The story of the failed petition
The petition in question: HERE.
It cannot be overstated how poorly this petition and request was handled, and that the ramifications of it will most likely be felt for months to come.
Lets start with the first issue, how the request was framed. This could have been a slam dunk opportunity to warn the /r/overwatch crowd about the various pitfalls that large game subreddits have run into in the past, the various outcomes of potential fixes, and how the submission rules of /r/overwatch could be setup to preempt the sustainability issues that other subreddits have run into in the past. Instead, before even the end of the first paragraph the current quality of the submissions to /r/overwatch is attacked, though the use of a term that within the general Reddit community is considered to be inflammatory. If I was a moderator of a subreddit, and I was getting told in a letter that had less signatories than this post was upvoted that my subreddit was flooded with low quality content, I’d take that as an attack and not as someone looking to help improve my community. I’d go even further to say that in the postmortem video, indirectly accusing the same mods who’s help is needed of bias and laziness is a very easy way to discourage them from working with you in the future.
Second, we of course need to look at the actual request. Instead of targeting a way to raise awareness of high quality, long form discussion, instead the petition sought to try and force a MASSIVE cultural and content shift in a 775k member community that has shown 0 signs of actually wanting a change in content. If your goal is to try and convert the current casual base into becoming fans of the competitive, if not the professional scene, based off of my experience in the TF2 community I can easily say that antagonizing them is the wrong way to do it. Rather, I believe that the smarter action would have been to find quality longform content that would appeal to the CASUAL(unranked) community, and try to show both the moderators and the greater community what the subreddit is lacking, and then work on ways to promote non-esports longform content. The first step to getting esports content on the main subreddit isn’t to discourage posting of the current content, but rather to plant the seeds of a cultural shift.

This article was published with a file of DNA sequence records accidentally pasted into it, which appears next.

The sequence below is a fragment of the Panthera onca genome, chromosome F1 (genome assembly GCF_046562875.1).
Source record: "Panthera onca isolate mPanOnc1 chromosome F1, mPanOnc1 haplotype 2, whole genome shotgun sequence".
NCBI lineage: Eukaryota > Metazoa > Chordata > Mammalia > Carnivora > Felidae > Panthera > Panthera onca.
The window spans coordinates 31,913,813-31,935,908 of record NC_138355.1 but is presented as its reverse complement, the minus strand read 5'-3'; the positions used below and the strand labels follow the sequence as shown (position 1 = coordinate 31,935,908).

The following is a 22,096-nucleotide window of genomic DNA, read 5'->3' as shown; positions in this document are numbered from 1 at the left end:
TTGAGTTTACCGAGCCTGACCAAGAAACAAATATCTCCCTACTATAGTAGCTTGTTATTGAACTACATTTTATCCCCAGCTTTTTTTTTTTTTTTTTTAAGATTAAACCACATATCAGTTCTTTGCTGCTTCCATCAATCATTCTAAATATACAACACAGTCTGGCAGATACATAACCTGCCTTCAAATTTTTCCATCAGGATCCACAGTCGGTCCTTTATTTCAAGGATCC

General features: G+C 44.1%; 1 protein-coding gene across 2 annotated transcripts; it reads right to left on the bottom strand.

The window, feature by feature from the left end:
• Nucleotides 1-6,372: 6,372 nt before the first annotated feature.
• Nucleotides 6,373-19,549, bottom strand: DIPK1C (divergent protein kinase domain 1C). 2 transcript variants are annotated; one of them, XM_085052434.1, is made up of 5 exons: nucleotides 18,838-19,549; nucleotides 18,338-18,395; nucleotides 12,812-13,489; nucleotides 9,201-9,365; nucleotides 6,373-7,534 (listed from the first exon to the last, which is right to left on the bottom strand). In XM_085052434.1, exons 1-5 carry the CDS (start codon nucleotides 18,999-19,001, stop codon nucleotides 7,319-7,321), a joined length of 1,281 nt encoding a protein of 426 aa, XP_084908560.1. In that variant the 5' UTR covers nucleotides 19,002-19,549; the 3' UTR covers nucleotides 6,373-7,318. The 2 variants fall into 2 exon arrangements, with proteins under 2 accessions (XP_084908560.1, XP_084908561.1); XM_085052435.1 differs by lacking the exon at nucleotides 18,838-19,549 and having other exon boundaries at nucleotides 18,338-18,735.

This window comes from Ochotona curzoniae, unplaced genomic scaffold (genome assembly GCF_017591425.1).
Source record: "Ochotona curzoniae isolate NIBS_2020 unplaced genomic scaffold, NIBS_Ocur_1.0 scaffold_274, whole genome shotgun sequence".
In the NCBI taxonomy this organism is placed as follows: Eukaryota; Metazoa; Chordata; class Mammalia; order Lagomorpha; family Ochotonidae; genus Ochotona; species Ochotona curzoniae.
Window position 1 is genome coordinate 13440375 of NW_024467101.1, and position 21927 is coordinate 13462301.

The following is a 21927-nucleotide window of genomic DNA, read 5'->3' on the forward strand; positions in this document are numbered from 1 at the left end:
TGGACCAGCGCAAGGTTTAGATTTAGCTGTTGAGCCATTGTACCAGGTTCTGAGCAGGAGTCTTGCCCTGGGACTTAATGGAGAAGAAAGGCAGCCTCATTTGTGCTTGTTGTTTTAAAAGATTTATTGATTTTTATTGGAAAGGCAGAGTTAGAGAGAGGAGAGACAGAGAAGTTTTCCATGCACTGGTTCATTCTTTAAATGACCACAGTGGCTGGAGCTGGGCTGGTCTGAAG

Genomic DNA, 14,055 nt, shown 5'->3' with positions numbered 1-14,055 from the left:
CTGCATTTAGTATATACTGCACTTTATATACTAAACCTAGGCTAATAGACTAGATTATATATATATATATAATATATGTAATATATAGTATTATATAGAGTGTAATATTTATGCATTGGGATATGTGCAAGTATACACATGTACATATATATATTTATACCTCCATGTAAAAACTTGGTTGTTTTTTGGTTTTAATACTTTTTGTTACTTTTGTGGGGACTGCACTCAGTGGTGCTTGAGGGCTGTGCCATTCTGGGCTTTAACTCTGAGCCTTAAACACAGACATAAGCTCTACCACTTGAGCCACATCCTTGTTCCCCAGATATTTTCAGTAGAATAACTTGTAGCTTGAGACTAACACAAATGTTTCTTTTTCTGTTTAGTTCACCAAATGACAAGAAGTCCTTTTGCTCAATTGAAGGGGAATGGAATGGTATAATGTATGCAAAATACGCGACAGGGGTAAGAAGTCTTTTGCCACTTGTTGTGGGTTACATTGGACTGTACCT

Finally, I have to question the decision to have Monte’s name the the one most prominently associated with the petition. Surely the writers were aware of the reputation he has among many community members, who regard him as someone whos arrogant and at odds with authority figures? By attaching Monte’s name to the letter, they associated all of the assumptions and perceptions that the community has about him to the letter. This had the effect of readers personifying the requests being made into a representation of Monte, rather than a unified community. To me this demonstrates shortsightedness because as a moderator, I’d feel an obligation to push against a request being penned by someone whos publicly spoken against several different subreddit moderators in the past. Surely someone like Doa would have been a much better choice of a figurehead, no?
At the start of the postmortem video, the way that the original letter was described is very similar to what I’m proposing is submitted. I wholeheartedly believe that had the originally planned letter been what was seen by the community, rather than the current petition, it would have been much better received, and this post wouldn’t have been made at all.
I write this not to try and act like some know-it-all whos telling the people who are attempting to create change that they’re doing it wrong, but because I genuinely believe that there is still an opportunity to both admit that the current petition failed, and create a new, more moderate request that shows the competitive community is willing to work with the moderators of the main subreddit. The time to act and lay the foundation for change is now, and more importantly, I do not believe that the opportunity has been squandered…yet.